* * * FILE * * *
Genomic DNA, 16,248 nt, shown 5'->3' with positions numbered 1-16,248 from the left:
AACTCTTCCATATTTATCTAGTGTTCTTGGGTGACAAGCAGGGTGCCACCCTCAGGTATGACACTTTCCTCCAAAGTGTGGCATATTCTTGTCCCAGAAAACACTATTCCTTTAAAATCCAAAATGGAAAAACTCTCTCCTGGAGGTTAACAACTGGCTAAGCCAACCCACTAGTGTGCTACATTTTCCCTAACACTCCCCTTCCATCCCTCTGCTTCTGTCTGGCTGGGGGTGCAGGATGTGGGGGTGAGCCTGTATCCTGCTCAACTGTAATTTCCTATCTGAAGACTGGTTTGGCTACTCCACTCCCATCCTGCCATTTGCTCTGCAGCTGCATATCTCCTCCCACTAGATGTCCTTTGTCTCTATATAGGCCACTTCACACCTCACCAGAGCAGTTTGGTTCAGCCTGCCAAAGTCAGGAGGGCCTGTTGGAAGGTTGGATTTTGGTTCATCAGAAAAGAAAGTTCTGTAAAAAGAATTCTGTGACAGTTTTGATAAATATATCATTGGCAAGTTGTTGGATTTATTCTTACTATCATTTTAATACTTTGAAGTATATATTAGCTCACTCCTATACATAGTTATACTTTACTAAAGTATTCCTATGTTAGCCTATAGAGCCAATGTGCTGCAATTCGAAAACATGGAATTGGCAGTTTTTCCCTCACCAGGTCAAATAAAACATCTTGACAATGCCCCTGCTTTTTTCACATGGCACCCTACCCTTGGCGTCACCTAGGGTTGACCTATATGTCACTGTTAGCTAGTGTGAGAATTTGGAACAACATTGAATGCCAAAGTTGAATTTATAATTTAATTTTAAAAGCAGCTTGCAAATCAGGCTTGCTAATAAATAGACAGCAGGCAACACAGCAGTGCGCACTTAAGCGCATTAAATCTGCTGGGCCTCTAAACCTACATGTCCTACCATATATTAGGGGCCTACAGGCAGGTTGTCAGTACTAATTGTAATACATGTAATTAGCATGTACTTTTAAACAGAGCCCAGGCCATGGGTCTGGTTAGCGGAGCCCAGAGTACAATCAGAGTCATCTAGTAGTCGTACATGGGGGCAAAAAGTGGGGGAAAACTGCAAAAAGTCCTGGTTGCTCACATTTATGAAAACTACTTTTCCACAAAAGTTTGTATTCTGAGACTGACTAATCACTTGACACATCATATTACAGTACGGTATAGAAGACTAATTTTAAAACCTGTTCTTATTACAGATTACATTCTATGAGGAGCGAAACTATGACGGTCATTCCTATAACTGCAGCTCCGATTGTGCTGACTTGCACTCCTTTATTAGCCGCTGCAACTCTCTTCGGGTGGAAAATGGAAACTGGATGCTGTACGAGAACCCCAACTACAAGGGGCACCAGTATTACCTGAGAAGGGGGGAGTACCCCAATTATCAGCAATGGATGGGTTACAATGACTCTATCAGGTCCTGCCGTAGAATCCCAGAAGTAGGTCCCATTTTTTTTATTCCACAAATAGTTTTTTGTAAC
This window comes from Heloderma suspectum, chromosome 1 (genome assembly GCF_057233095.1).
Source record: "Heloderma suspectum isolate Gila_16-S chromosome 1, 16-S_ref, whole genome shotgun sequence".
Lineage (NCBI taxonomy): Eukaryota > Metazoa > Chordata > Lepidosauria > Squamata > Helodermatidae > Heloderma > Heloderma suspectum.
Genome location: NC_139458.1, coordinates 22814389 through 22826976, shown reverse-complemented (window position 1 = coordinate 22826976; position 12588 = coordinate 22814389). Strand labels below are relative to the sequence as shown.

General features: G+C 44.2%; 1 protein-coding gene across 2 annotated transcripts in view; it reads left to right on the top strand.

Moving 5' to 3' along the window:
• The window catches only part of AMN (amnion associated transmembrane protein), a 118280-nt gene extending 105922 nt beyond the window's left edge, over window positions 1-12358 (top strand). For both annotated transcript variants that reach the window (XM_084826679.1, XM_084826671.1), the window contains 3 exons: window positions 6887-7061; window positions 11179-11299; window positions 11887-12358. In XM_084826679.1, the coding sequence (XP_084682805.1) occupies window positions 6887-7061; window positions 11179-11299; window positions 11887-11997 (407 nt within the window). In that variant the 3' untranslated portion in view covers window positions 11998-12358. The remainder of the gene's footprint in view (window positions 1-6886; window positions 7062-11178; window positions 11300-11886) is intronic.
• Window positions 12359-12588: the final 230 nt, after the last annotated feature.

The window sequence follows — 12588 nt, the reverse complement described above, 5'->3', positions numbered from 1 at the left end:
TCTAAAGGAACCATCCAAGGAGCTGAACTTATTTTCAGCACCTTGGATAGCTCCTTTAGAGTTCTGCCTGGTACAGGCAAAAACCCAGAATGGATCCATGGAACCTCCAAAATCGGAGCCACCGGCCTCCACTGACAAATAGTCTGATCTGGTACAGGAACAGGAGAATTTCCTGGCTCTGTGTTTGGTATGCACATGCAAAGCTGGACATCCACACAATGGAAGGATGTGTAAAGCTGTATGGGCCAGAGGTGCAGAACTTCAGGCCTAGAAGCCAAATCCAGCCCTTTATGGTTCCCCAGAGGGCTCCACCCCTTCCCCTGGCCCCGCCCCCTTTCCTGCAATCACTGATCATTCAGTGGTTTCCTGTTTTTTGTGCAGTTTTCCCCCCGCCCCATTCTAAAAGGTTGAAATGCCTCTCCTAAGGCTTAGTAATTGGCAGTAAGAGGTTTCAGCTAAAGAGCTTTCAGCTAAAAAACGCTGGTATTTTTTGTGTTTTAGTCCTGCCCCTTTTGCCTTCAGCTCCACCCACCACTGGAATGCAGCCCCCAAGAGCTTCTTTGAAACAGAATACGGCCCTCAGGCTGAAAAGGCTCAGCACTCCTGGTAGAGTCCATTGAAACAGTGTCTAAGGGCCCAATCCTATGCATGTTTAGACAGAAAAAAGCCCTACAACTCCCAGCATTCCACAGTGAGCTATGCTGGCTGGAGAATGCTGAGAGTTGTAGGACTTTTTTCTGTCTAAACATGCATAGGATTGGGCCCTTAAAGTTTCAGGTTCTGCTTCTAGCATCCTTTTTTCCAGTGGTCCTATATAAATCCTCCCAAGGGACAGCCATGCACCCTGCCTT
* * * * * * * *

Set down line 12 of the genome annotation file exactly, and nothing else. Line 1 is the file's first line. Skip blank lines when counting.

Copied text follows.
TCTAAAGGAACCATCCAAGGAGCTGAACTTATTTTCAGCACCTTGGATAGCTCCTTTAGAGTTCTGCCTGGTACAGGCAAAAACCCAGAATGGATCCATGGAACCTCCAAAATCGGAGCCACCGGCCTCCACTGACAAATAGTCTGATCTGGTACAGGAACAGGAGAATTTCCTGGCTCTGTGTTTGGTATGCACATGCAAAGCTGGACATCCACACAATGGAAGGATGTGTAAAGCTGTATGGGCCAGAGGTGCAGAACTTCAGGCCTAGAAGCCAAATCCAGCCCTTTATGGTTCCCCAGAGGGCTCCACCCCTTCCCCTGGCCCCGCCCCCTTTCCTGCAATCACTGATCATTCAGTGGTTTCCTGTTTTTTGTGCAGTTTTCCCCCCGCCCCATTCTAAAAGGTTGAAATGCCTCTCCTAAGGCTTAGTAATTGGCAGTAAGAGGTTTCAGCTAAAGAGCTTTCAGCTAAAAAACGCTGGTATTTTTTGTGTTTTAGTCCTGCCCCTTTTGCCTTCAGCTCCACCCACCACTGGAATGCAGCCCCCAAGAGCTTCTTTGAAACAGAATACGGCCCTCAGGCTGAAAAGGCTCAGCACTCCTGGTAGAGTCCATTGAAACAGTGTCTAAGGGCCCAATCCTATGCATGTTTAGACAGAAAAAAGCCCTACAACTCCCAGCATTCCACAGTGAGCTATGCTGGCTGGAGAATGCTGAGAGTTGTAGGACTTTTTTCTGTCTAAACATGCATAGGATTGGGCCCTTAAAGTTTCAGGTTCTGCTTCTAGCATCCTTTTTTCCAGTGGTCCTATATAAATCCTCCCAAGGGACAGCCATGCACCCTGCCTT